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Asylum and refugees in Africa and Latin America: regional models for refugee protection in the global south

RPM230

This module explores the regional frameworks and approaches for refugee movements in Africa and Latin America.

Topics covered

The module draws attention to the strong similarities between the African and Latin American contexts in terms of the nature of refugee problems and the regional responses adopted, including:

  • The proud history of regional and constitutional forms of asylum in the post-colonial era on the continents of Africa and Latin America
  • The broad dynamics of refugee movements in the two continents
  • African Union (AU) system for the protection of refugees, and the role of human rights institutions in addressing displacement in the African context
  • The 1984 Cartagena Declaration on Refugees as the basis for regional protection in the Latin American context and the framework for the protection of refugees and asylum-seekers through human rights law

Learning outcomes

The module seeks to impart a solid critical understanding of the key components, standards and mechanisms of the African and Latin American asylum systems. You will learn how to evaluate comparatively the connections between refugee protection, political asylum and human rights in contexts outside the global North and construct, advance and defend legal and policy arguments based on regional asylum law in Africa and the Americas.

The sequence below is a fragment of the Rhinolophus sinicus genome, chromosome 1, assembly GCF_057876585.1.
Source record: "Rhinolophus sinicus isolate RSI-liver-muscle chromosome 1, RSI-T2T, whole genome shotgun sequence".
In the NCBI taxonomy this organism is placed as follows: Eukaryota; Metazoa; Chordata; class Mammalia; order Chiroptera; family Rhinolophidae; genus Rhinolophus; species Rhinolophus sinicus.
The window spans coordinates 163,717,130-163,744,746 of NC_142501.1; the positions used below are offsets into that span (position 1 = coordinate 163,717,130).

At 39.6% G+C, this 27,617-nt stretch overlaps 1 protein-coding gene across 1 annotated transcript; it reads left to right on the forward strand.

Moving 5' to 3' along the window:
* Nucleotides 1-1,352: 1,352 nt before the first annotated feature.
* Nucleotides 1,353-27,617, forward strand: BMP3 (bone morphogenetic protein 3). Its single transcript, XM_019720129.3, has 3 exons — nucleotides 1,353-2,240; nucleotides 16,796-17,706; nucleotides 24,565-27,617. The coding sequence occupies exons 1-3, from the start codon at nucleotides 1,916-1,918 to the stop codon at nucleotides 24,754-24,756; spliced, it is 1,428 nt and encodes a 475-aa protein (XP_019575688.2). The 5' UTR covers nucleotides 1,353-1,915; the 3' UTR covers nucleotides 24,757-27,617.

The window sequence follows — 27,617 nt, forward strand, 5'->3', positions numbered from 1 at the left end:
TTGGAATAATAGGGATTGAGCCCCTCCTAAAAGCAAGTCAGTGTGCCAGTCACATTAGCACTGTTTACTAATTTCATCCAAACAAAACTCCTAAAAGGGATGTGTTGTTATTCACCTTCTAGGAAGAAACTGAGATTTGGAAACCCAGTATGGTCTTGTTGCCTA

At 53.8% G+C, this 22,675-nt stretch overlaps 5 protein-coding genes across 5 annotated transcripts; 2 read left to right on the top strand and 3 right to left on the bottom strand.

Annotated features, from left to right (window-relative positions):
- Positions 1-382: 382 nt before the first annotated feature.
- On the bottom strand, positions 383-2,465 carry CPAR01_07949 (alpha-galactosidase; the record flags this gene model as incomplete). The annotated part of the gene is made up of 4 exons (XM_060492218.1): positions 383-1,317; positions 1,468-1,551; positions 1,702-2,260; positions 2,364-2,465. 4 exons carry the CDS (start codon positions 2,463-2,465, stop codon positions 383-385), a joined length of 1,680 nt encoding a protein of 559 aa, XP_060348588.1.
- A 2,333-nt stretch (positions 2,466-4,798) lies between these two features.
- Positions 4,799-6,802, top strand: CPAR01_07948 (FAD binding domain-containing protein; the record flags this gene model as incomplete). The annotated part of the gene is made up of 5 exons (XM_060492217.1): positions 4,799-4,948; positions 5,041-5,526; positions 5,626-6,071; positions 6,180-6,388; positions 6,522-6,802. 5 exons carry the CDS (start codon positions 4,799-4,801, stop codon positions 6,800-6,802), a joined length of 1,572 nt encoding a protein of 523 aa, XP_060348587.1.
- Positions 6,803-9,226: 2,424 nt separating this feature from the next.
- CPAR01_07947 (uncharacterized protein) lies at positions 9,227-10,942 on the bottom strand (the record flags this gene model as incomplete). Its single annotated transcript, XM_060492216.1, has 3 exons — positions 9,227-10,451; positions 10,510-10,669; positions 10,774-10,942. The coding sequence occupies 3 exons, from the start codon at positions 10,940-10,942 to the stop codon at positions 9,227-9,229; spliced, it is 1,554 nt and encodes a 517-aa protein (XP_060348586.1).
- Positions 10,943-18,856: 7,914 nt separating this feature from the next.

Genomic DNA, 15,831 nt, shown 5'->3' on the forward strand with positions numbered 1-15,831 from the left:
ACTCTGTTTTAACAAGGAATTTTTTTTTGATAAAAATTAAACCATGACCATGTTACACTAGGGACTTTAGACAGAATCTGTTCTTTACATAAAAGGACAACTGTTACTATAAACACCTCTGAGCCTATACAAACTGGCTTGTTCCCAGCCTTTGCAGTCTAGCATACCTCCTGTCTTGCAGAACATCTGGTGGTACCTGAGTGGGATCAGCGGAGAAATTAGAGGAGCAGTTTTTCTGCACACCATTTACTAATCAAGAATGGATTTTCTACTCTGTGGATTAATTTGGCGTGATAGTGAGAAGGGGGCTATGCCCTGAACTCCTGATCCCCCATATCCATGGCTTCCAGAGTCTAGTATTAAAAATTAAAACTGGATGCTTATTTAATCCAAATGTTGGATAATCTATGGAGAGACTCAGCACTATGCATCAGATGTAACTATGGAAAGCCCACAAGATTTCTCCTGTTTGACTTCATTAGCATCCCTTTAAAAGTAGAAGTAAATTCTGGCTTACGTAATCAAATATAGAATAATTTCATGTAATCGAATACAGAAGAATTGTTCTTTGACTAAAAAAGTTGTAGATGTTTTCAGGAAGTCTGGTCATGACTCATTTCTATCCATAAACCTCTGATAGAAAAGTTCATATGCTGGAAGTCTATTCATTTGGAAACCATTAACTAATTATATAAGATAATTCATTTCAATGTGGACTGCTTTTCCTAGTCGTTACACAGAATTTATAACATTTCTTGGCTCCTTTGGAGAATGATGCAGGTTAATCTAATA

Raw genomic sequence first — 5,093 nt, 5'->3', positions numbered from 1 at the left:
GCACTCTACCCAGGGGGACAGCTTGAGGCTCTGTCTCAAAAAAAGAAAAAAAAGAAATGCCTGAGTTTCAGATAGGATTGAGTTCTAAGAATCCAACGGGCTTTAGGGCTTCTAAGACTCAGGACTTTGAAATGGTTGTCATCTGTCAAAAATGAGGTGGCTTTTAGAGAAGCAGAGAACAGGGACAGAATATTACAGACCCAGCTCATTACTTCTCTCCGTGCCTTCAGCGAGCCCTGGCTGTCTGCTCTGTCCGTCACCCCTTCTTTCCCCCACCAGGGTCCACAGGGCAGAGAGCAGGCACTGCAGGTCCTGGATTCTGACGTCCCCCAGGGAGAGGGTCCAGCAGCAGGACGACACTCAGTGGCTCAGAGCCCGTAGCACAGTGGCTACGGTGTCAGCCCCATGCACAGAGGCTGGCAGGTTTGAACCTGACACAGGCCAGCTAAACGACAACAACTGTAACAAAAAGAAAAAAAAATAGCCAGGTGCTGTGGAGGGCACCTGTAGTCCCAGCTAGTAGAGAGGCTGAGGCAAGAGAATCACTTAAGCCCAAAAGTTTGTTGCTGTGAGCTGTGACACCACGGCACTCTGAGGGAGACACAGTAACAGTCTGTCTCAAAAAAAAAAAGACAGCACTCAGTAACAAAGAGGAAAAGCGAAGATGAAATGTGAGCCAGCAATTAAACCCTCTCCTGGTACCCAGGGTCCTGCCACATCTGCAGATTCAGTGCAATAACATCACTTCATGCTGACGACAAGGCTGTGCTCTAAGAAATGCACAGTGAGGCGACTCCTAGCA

Assessment

This elective module is assessed via a 4,000-word research essay, which comprises 70% of the overall grade, and three online assessments (E-tivities), which make up 30% of the overall grade.

Module team

Luisa Freier module tutor for SAS

Dr Luisa Feline Freier - Refugee Protection and Forced Migration Studies

Luisa is Associate Professor of Political Science at the Universidad del Pacífico (Lima, Peru). Her research focuses on migration and refugee policies and laws in Latin America, south migration and the Venezuelan displacement crisis. She has published widely in both academic and media outlets, and has been interviewed on the Venezuelan displacement crisis in international media, including BBC, El País, La Presse and The Economist.

Luisa has provided advice to various international institutions and organizations such as Amnesty International, ICRC, IDB, IOM, ICMPD, UNHCR, the World Bank and the EU. She is Migration Research and Publishing High-Level Adviser of the International Maritime Organization (IOM).

Member institution: School of Advanced Study
Cleo Hanen-Lohry

Cleo Hanen-Lohry

Cleo Hansen-Lohrey is an Australian lawyer and doctoral candidate at the University of Tasmania (Australia). Her PhD thesis is titled: ‘Interpreting and applying the term “public order” in Africa’s expanded refugee definition’. Her research focuses on international and regional (African and Latin American) refugee law, human rights, treaty interpretation law and displacement in the context of climate change. She has a Master of Public and International Law from the University of Melbourne. She is also a sessional academic at the University of Tasmania, teaching core subjects on public law, administrative law and international law.

She worked for a number of years in the legal, not-for-profit and government sectors. Her previous roles include: Senior Legal Officer for the Australian Department of Immigration, focusing on litigation and refugee law; and Humanitarian Observer for the Australian Red Cross, leading humanitarian monitoring visits to Australia’s mainland and Christmas Island immigration detention facilities.